The state’s technical college system provides vocational training, college credit and adult enrichment classes to more than 350,000 students a year.

Technical college boards outside Milwaukee are appointed either by county or school district leaders and must include two employers, two employees, three members of the public, a school district administrator, and a local or state elected official.

Bies’ bill would transfer all district employees, facilities, property, assets and liabilities to the Wisconsin Technical College System Board. The local boards would continue to advise the district director, who would be appointed to the state board.

The bill would increase the state sales tax from 5 percent to 6 percent, raising about $900 million in new state revenue. The bill does not dedicate the new funds to technical colleges but calls for legislation to “reconcile” new funding and a shift in control of the system.

This fiscal year, the 16 technical colleges raised $786.7 million in property taxes.

That amount has grown on average by 3.8 percent per year over the past decade.

Much of the statewide increase in recent years came from MATC, which received voter approval in fall 2010 for a $133.7 million building plan.

The college has faced criticism for erecting several new buildings but not having the money to operate them.

“We asked the public and the public pretty overwhelmingly said go forward and provide for the facilities that are needed,” Casper said.

The state cut aid to technical colleges by $36 million, or 30 percent, in 2011-12. Walker proposed a $5 million, or 6 percent, increase in 2014-15.


From “High school students can get head starts through dual credits” — By Gabrielle Banick – Financing a child’s college education can seem daunting. Even with financial aid, and with the knowledge that education is an investment that pays dividends long into the future, many families believe they cannot fit college tuition into their budgets.

That’s why on April 30th, the Wisconsin Technical College System is promoting “Do the Dual” to raise awareness about dual credit programs across the state. Dual credit programs allow high school juniors and seniors to simultaneously earn high school and college credit. At most schools, these classes are free, resulting in significant cost savings for families of college-bound students.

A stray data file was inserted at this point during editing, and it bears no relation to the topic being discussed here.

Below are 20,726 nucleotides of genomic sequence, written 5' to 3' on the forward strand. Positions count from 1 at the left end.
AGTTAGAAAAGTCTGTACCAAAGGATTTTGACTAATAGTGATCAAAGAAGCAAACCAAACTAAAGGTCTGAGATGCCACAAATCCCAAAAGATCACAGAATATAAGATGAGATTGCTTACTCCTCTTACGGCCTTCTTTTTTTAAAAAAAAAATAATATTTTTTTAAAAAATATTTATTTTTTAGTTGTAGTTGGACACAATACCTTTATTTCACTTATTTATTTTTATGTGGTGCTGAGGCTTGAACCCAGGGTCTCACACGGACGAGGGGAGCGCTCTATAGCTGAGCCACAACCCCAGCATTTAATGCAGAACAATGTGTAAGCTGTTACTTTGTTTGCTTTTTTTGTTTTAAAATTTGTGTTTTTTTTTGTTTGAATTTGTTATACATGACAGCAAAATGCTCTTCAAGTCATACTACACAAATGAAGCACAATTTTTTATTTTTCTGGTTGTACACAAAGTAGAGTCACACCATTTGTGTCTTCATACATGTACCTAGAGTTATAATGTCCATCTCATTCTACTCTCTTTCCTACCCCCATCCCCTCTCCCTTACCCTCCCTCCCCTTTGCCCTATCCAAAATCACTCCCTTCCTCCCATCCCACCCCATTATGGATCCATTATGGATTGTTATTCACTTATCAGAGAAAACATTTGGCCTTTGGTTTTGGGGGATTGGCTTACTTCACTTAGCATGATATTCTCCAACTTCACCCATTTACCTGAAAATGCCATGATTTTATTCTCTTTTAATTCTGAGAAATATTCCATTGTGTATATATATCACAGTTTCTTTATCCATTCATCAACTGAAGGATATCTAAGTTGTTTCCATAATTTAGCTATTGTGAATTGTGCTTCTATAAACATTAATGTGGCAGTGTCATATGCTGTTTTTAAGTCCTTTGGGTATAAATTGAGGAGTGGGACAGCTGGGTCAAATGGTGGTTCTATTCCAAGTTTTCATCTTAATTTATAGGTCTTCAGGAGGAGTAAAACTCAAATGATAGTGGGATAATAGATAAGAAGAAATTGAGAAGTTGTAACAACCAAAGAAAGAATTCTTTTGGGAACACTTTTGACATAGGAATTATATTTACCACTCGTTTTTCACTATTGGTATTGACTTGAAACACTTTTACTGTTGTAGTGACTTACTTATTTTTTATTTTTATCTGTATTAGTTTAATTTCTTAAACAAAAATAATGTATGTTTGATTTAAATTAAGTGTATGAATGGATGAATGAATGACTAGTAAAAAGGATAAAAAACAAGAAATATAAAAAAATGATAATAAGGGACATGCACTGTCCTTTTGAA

How significant are the savings associated with dual credit? During the 2009-10 school year, Blackhawk Technical College registered 194 students in dual credit courses, saving parents $55,668 in college tuition costs. In 2011-12, that number jumped to 652 students, saving families $284,546.

Still, we believe dual credit is somewhat of a well-kept secret—and that needs to change. At Blackhawk Tech, the general education division has been working with public school staff and administrators throughout Rock and Green counties to ensure that more students and parents know of this opportunity. In fact, Blackhawk Tech has 34 different transcripted credit articulation agreements in place at 10 area high schools.

Nevertheless, more awareness beyond the education sector is needed to help families and students pay for college and understand that dual credit programs have other benefits in addition to tuition savings, such as:

–Employers need access to skilled workers in order to remain globally competitive. We need to supply more well-trained graduates to meet the workforce needs, and dual credit allows students to finish college in less time.

–Students deserve the chance to use their time in the classroom more efficiently and get a head start on college. Many high school students who are career focused and willing to take on the rigor of college classes can begin their pathways to postsecondary education and then to the workforce at earlier ages.

–The partnerships between our secondary schools and technical colleges are outstanding and grow even stronger when aligning curricula.

–Finally, and perhaps most important, a student who leaves high school with college credit is much more likely to pursue, and complete, a college degree. Dual credit helps students overcome real or perceived obstacles to higher education.

It’s clear that dual credit has far-reaching implications. These programs will help foster economic development and make higher education more affordable. Let’s move dual credit from a well-kept secret to one of Wisconsin’s greatest success stories.

Our state, our taxpayers and, most important, our students will be the real winners.

Gabrielle Banick is dean of General Education at Blackhawk Technical College and is a former Wisconsin Technical College System education director for articulation; phone 608 757-6320; email

“Do the Dual” event

On Tuesday, April 30, Blackhawk Technical College will host two articulation workshops at its central campus, 6004 Prairie Ave., Janesville. These are workshops you would normally be able to take as dual credit classes. One in math will run from 9 to 11 a.m. and one in marketing and business education will be from 2:30 to 4:30 p.m. Blackhawk Tech also will give out “Do the Dual” wristbands and promotional posters at area high schools.